The economic and monetary affairs committee has a busy meeting to look forward to on Monday 14 May when its members will look at how to make finance work for the benefit of the society as a whole. Not only will the committee vote on measures that limit bankers' bonuses and demand that banks lend more prudently, it will also decide on stricter surveillance of eurozone countries' budgets.
Capital requirements directive
The capital requirements directive is about limiting bankers' bonuses and strengthening banks. According to a report by the European Banking Authority, some bankers take home 10 times their base salary thanks to bonuses. Austrian Christian Democrat Othmar Karas, who is responsible for steering the proposal through Parliament, argues that the bonus should not exceed the equivalent of one year's salary.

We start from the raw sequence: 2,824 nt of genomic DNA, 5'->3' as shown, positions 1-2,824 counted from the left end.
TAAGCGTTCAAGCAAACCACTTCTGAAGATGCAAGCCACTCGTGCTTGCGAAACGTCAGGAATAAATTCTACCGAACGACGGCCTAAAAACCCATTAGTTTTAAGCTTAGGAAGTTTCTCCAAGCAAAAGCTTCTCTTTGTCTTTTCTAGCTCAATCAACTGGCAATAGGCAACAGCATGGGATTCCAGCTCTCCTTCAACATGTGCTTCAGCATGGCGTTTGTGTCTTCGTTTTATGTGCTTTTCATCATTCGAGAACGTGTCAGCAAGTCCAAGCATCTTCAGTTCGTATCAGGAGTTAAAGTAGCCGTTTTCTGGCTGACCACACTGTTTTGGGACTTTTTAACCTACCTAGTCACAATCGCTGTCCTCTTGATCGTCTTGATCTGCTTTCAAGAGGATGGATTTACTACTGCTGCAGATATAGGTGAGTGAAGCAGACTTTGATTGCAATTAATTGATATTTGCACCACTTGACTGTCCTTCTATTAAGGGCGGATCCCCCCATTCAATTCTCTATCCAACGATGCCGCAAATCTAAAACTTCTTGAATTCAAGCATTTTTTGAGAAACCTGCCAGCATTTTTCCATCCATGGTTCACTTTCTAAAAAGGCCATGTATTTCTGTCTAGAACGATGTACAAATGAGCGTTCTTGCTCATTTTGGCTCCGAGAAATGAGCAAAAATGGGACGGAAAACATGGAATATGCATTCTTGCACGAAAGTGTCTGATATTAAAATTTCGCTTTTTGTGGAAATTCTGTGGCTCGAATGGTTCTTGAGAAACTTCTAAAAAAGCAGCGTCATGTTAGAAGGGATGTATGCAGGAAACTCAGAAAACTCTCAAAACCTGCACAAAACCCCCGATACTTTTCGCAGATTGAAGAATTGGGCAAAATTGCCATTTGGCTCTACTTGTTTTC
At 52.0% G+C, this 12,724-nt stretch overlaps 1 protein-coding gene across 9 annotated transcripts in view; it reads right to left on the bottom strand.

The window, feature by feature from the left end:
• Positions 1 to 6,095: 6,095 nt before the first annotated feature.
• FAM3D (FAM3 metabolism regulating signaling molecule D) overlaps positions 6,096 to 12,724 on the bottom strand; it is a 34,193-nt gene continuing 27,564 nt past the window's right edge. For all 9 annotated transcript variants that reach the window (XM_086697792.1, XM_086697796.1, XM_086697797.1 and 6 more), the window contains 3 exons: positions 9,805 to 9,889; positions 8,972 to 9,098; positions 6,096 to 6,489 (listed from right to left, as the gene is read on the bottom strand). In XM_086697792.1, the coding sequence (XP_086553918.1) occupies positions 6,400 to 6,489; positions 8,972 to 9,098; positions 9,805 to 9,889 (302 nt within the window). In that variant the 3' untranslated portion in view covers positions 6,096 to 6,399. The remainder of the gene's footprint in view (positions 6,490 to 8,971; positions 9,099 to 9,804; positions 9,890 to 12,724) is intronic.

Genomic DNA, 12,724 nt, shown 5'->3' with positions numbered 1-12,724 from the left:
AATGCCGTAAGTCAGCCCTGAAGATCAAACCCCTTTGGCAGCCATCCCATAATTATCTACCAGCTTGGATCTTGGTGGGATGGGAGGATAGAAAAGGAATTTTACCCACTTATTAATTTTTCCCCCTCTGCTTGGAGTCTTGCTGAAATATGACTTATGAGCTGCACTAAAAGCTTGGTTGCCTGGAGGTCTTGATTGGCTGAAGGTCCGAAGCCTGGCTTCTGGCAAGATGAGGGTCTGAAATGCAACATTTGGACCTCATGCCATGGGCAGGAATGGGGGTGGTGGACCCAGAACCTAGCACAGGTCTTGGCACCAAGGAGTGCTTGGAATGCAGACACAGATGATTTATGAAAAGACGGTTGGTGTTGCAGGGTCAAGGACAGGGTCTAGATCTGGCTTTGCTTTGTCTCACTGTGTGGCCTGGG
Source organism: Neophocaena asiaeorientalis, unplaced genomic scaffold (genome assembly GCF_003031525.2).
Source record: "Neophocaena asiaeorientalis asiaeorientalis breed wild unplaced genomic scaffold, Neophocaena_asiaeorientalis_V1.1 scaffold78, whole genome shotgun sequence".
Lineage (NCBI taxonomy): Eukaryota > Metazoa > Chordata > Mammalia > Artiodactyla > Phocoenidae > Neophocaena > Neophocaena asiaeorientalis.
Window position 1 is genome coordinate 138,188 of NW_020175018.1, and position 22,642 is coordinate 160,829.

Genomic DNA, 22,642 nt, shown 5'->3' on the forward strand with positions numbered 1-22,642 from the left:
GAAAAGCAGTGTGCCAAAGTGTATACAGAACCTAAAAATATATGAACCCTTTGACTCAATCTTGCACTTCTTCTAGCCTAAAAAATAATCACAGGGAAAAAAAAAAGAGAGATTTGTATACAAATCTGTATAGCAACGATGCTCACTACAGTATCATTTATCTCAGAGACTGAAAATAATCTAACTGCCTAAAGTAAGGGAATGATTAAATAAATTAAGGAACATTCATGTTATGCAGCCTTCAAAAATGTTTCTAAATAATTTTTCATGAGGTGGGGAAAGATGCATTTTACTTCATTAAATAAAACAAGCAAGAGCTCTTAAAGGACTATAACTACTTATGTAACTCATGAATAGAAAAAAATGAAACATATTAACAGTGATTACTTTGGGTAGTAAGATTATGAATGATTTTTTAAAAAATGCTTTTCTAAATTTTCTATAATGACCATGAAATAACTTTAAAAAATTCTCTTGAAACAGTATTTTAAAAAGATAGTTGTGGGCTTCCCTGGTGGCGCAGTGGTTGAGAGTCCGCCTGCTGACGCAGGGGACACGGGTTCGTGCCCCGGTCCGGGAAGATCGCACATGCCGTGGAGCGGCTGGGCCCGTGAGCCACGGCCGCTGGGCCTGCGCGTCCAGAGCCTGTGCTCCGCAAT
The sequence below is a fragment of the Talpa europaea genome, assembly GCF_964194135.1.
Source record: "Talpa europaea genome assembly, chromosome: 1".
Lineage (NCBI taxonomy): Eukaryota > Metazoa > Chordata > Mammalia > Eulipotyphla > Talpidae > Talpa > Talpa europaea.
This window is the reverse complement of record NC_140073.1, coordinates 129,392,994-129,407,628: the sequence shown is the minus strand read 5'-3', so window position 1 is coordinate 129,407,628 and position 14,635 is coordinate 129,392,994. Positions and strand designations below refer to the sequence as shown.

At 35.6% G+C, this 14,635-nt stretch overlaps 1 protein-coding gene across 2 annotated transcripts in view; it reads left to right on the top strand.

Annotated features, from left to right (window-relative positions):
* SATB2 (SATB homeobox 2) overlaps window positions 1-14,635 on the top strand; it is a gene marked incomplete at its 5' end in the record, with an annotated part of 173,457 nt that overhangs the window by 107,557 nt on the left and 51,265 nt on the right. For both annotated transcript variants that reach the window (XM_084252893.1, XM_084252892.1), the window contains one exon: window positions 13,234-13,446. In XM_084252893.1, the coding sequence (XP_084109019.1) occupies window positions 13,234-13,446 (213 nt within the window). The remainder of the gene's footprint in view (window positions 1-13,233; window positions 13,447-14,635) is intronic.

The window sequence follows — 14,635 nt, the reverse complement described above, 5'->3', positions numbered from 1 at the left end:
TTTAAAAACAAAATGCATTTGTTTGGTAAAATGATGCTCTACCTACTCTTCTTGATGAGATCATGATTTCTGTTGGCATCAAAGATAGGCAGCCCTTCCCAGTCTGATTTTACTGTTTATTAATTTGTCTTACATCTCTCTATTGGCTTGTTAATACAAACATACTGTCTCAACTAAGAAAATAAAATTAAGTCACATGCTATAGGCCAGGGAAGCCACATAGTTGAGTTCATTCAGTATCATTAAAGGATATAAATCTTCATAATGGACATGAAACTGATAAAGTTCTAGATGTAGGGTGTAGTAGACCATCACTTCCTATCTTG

The new directive will also require banks to strengthen their capital in order to be better able to withstand losses and provision themselves with adequate liquidity.
The two-pack initiative is about ensuring budgetary discipline and protecting member states in trouble. It would involve all eurozone countries presenting their draft budgets to the European Commission at the same team each year. The Commission could then demand revisions to the budgets if they are not compliant with the Stability and Growth Pact. Portuguese Social-Democrat Elisa Ferreira is responsible for steering the proposal through Parliament.
The initiative also focuses on bankruptcy protection for member states in financial difficulties. Any country affected should not be declared in default, but their credit rating should be frozen. A plan to repay the debt could then be presented to the Commission. French Christian Democrat Jean-Paul Gauzès is responsible for steering this proposal through Parliament.